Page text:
Protectionism - Import Dumping
- AQA, Edexcel, OCR, IB, Eduqas, WJEC
Last updated 22 Mar 2021
Taking action to protect against import dumping is an argument in favour of protectionism.
Import dumping happens when businesses sell significant quantities of products abroad at below production cost or significantly below selling prices in the home market.
Example of Alleged Import Dumping - Steel and Solar Panels from China
China’s steel industry is experiencing significant excess capacity and China has being accused of dumping its steel products on the European Union, selling them for less than they are worth. That makes it harder for EU steel producers to compete.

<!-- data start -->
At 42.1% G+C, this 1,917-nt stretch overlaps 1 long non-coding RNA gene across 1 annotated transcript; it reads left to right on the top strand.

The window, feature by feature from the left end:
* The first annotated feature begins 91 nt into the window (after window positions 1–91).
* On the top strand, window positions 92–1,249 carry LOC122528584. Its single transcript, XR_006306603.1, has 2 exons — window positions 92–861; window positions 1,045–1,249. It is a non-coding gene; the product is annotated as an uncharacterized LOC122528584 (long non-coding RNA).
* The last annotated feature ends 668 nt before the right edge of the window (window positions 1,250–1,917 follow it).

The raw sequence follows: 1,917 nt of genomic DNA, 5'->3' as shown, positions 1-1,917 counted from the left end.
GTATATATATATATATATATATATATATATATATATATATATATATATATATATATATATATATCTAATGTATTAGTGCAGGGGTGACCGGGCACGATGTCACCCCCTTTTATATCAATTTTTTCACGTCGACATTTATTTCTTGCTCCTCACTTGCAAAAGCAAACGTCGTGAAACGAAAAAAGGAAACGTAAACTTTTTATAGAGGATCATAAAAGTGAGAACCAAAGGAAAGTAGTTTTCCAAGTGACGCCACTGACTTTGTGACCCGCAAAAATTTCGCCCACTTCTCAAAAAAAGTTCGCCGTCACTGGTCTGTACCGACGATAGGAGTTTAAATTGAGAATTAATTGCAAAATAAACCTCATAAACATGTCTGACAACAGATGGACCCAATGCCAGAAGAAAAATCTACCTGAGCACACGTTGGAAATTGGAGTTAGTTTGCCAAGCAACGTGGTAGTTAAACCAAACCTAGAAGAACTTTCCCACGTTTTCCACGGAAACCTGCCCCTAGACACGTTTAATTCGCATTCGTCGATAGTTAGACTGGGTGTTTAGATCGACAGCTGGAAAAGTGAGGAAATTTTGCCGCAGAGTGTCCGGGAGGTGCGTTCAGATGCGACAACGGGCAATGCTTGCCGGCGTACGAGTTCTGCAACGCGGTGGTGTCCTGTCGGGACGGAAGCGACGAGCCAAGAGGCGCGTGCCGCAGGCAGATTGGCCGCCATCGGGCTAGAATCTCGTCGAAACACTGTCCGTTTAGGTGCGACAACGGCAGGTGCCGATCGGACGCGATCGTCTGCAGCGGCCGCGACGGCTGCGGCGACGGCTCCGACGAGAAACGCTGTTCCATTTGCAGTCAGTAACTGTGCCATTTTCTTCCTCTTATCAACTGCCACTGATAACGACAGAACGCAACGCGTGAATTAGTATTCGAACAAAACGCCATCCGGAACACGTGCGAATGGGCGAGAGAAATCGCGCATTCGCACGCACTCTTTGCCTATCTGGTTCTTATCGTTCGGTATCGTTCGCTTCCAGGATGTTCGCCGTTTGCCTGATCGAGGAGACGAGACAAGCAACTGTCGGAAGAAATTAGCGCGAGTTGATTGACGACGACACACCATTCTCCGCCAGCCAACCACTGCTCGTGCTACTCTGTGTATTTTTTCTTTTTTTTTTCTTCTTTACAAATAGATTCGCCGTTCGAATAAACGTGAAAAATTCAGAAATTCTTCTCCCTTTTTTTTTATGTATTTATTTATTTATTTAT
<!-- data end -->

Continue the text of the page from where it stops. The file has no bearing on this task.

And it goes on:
Several years ago a similar dumping issue arose when Chinese manufacturers of solar panels were accused of import dumping into the European Union.
Protectionism using Anti-Dumping Tariffs
Anti-dumping duties (or import tariffs) raise the price of a product to help protect local producers.
Article VI of the General Agreement on Tariffs and Trade (GATT) permits special anti-dumping duties that are equal to the difference between the import price and the normal value of the product in the exporting country (the “dumping margin”).
Anti-dumping tariffs are allowed under WTO rules when cases of dumping have been established
There are three main options when introducing an anti-dumping import duty
- An ad valorem duty – a % of the frontier price. This is the most common form of import duty.
- A specific duty – a fixed value for a certain amount of goods, e.g. €100 per tonne of a product
- A variable duty – a minimum import price (MIP).